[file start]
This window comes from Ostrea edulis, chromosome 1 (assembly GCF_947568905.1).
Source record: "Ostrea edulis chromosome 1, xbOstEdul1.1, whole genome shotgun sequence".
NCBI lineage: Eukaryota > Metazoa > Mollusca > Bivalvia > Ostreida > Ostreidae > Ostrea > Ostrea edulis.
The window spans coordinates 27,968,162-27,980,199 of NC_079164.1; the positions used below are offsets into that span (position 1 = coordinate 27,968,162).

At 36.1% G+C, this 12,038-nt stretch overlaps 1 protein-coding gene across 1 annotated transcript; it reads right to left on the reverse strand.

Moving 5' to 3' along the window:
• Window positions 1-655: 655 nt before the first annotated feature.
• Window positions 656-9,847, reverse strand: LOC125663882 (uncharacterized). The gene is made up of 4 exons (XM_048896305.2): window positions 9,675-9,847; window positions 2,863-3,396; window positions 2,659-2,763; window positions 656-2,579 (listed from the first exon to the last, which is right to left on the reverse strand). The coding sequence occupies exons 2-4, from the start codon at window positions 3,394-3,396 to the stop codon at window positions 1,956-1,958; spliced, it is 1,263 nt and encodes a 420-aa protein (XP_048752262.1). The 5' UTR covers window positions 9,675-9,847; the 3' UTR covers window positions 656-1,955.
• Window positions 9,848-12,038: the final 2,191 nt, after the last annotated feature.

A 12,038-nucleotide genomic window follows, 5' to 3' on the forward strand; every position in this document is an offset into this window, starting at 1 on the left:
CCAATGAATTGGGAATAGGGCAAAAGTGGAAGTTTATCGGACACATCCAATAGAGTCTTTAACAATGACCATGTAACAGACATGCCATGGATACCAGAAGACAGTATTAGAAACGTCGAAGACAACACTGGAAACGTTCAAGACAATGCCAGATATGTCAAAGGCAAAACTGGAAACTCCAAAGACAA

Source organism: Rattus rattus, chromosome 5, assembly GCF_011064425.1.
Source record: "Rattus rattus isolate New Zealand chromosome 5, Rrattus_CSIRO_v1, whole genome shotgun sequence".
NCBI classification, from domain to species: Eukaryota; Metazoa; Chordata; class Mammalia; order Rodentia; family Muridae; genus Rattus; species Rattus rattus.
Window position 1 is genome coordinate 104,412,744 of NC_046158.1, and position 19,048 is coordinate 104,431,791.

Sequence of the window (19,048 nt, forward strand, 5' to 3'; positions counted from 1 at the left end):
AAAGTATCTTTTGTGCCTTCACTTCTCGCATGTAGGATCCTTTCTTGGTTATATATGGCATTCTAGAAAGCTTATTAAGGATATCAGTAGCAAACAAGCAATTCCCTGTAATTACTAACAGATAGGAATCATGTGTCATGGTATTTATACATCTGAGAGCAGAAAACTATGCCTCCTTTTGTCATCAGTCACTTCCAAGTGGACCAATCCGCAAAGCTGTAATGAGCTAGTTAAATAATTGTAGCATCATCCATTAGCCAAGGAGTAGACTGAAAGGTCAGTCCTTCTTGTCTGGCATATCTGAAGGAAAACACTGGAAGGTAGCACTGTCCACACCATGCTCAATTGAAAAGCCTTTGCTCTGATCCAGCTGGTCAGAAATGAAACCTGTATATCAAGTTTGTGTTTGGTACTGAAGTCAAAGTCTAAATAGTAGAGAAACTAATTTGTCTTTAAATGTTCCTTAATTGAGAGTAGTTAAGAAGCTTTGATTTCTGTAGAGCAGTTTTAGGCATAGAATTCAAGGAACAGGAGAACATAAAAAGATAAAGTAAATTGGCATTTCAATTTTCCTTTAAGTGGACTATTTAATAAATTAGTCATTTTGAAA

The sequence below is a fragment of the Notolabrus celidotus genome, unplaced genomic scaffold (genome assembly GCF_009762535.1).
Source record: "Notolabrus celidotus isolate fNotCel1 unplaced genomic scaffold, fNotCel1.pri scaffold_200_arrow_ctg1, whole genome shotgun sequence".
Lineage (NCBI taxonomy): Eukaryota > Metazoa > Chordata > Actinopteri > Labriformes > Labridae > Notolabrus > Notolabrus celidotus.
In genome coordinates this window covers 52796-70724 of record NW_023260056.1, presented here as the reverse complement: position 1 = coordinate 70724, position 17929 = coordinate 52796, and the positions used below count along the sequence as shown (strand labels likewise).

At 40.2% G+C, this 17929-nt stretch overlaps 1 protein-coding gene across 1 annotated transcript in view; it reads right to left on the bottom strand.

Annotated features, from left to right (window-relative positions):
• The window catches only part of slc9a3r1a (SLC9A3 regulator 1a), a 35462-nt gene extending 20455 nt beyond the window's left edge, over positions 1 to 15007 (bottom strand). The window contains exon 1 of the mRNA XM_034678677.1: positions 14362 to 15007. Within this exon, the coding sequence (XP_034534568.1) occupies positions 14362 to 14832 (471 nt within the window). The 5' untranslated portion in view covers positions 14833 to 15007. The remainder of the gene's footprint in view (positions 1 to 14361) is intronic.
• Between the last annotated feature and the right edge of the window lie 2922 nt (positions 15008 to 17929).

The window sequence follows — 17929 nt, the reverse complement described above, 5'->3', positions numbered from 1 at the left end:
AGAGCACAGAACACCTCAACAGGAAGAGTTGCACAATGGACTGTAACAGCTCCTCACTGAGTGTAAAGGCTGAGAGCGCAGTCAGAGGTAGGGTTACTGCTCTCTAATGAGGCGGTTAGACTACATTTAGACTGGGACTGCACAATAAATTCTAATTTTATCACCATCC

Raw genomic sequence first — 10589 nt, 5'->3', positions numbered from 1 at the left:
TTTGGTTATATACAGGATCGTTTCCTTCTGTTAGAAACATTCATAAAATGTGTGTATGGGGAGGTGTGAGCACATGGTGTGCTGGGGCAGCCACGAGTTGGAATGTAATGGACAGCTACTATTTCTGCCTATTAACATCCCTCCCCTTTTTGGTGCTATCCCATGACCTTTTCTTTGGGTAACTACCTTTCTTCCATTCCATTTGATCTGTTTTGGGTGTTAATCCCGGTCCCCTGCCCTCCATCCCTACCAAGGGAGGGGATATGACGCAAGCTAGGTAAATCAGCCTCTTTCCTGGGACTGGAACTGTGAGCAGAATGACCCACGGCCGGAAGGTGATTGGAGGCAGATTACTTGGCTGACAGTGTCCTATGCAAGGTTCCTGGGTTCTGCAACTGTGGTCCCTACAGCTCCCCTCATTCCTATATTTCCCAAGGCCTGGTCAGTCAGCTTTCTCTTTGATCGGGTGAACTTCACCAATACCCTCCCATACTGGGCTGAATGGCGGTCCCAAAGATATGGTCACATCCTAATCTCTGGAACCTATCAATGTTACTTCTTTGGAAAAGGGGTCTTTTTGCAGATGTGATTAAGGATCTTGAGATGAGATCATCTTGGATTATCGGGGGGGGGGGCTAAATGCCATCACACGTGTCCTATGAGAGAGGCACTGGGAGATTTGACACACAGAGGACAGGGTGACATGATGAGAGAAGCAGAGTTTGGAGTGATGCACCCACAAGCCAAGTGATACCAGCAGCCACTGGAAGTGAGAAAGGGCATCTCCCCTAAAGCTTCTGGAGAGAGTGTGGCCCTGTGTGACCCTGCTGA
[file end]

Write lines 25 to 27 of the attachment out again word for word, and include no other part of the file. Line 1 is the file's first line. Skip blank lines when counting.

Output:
• Between the last annotated feature and the right edge of the window lie 2922 nt (positions 15008 to 17929).

The window sequence follows — 17929 nt, the reverse complement described above, 5'->3', positions numbered from 1 at the left end:
AGAGCACAGAACACCTCAACAGGAAGAGTTGCACAATGGACTGTAACAGCTCCTCACTGAGTGTAAAGGCTGAGAGCGCAGTCAGAGGTAGGGTTACTGCTCTCTAATGAGGCGGTTAGACTACATTTAGACTGGGACTGCACAATAAATTCTAATTTTATCACCATCC